The most touching wedding ceremony I’ve ever officiated was that of my first same-sex wedding in 2015. I rarely cry at ceremonies, and I struggled to get through this one. It was different. I had performed many commitment ceremonies, but this one, this same sex wedding was legal. There was an actual marriage license. The license contained the names of two women.
It was so moving, with not a dry eye in the house. Unless you have been denied your rights, you don’t know what it feels like to suddenly have them. I never want to hear that a marriage license is just a piece of paper. For those who have been denied the right to marry, it is everything.
Here this couple stood before me, two beautiful young women who had built a life together and wanted children. Many LGBTQ couples have had children together, but one parent was not the legal parent. Before marriage equality became the law of the land, they had to adopt their own child. This left them at risk.
Amy and Stephanie had been together for 5 years. Most heterosexual couples would have been married long before and started a family without a worry that their child could be taken away because a parent was not a legal parent. This was happening and it was scary. But for these two, the fears were now subsiding, as they faced the future as a legal couple with actual rights.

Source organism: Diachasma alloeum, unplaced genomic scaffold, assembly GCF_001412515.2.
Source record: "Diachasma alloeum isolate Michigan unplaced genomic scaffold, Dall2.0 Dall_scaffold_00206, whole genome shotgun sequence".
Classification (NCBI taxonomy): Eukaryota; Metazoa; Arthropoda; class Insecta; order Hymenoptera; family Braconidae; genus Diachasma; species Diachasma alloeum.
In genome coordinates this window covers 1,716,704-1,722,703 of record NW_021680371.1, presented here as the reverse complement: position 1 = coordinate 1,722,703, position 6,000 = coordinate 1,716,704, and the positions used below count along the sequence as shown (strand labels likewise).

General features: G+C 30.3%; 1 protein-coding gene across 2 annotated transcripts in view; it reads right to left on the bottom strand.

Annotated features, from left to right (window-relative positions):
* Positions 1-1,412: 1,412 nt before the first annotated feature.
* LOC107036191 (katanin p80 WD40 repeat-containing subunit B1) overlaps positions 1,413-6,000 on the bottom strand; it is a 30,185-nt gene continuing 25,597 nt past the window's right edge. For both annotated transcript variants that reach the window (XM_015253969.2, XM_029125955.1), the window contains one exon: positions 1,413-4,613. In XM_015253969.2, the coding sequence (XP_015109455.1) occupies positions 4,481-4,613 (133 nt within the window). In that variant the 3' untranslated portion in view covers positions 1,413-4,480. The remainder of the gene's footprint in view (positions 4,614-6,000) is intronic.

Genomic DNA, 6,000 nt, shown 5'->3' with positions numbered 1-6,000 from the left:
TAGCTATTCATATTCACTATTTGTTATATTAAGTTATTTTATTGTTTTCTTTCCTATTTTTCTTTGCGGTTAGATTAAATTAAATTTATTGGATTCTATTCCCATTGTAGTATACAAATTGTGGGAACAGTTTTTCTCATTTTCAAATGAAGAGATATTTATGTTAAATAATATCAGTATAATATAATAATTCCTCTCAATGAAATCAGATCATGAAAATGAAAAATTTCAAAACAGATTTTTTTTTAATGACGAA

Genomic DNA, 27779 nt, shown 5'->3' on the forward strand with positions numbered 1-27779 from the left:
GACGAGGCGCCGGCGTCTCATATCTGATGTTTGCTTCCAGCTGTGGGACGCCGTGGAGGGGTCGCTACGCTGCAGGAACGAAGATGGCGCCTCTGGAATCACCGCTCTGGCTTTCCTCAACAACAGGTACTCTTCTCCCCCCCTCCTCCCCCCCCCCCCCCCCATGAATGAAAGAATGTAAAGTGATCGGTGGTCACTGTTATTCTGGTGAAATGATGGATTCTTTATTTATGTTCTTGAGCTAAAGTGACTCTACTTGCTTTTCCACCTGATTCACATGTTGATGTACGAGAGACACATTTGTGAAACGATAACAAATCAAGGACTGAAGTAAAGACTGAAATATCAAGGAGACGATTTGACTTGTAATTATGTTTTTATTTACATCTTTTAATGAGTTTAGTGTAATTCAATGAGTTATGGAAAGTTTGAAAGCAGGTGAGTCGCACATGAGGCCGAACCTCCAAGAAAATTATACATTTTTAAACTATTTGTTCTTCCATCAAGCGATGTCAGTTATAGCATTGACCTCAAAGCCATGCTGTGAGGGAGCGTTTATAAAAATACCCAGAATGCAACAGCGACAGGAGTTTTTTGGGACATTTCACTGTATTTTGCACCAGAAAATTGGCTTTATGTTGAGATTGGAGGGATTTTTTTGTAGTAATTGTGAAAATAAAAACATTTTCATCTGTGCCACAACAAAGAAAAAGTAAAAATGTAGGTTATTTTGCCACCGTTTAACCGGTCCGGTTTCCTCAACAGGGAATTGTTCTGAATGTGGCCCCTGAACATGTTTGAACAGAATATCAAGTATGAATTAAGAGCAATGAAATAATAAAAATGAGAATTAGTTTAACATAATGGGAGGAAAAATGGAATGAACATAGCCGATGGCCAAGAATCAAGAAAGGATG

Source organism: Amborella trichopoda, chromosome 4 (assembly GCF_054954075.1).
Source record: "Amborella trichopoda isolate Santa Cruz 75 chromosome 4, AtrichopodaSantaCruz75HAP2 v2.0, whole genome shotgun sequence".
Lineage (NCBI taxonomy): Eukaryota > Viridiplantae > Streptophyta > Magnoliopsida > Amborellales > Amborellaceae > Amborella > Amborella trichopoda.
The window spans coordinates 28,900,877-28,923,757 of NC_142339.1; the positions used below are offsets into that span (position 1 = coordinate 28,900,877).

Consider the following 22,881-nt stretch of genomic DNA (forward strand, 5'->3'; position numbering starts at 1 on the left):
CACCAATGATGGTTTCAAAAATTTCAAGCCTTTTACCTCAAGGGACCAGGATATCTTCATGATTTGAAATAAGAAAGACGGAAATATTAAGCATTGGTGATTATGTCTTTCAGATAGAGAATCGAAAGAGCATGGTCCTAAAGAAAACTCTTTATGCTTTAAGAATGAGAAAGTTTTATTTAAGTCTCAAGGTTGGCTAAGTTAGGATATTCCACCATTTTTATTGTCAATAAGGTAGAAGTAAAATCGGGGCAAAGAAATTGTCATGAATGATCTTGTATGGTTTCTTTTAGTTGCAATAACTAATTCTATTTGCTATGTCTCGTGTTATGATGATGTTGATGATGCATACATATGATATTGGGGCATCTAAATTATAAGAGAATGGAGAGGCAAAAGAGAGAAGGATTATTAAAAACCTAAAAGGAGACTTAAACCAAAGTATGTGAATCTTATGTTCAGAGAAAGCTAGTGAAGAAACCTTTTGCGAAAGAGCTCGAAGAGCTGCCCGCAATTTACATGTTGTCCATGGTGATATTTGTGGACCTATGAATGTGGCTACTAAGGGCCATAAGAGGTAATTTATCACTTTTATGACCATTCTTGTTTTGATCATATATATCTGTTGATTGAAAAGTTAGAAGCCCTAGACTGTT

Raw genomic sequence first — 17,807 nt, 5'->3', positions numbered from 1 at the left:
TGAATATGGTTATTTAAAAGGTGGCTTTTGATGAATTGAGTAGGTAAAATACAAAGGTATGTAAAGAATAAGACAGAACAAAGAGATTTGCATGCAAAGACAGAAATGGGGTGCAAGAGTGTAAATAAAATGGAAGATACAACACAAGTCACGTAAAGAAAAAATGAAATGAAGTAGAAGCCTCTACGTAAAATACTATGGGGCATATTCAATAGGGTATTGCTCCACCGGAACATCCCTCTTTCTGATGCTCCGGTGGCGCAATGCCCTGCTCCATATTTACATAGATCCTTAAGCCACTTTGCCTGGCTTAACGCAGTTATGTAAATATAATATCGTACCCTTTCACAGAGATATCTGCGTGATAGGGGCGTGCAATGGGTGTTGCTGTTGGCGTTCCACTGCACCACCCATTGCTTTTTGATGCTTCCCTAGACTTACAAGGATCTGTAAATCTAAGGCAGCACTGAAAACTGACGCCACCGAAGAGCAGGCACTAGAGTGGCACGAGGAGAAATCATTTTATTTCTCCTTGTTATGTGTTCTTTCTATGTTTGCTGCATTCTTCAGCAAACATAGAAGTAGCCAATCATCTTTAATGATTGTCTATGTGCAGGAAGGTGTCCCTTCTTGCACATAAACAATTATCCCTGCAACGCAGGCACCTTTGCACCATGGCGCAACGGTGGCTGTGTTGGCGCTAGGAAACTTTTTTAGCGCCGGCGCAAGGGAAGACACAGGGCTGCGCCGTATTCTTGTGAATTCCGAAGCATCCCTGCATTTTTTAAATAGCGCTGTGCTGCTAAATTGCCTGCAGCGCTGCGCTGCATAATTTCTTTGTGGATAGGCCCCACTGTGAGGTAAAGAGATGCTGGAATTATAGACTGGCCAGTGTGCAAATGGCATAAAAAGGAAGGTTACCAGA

In the past, as a member of the LGBTQ community myself, I had started to doubt if I would ever see marriage equality in my lifetime. There was so much opposition. But I held the faith and then… on June 26, 2015, finally, it happened.
This day sure changed things for the gay community.
- Some couples ran to the courthouse to make it legal.
- Some couples fell apart, as “you know I’d marry you if I could” wouldn’t fly anymore.
- Some couples got married just because they could, not because they should.
- Divorces were happening.
- It took us a minute to find our footing.
Now almost 5 years later, it seems we are on an even keel with the rest of the world when it comes to marrying our beloved. I still get the occasional LGBTQ couple who has to marry in secret or face the rejection of their family. I often bring my mom with me to witness for a couple whose mother has refused to show up. I am very grateful that my mom understands that love is love.
The Root Commonality
I have performed hundreds of ceremonies, and one thing is common among all of them. Love IS love. The love is the foundation. The couples I have married have been from all walks of life, of different races, religions and genders, yet love is still love.
We continue to have a long way to go in winning the fight for equality but for now, every of-age member of the U.S. LGBTQ+ community can marry the person of his or her choice because even the supreme court can see that love is love.
The Officiant Directory only lists all-inclusive officiants who are LGBTQ+ allies that perform ceremonies for all legally qualified couples.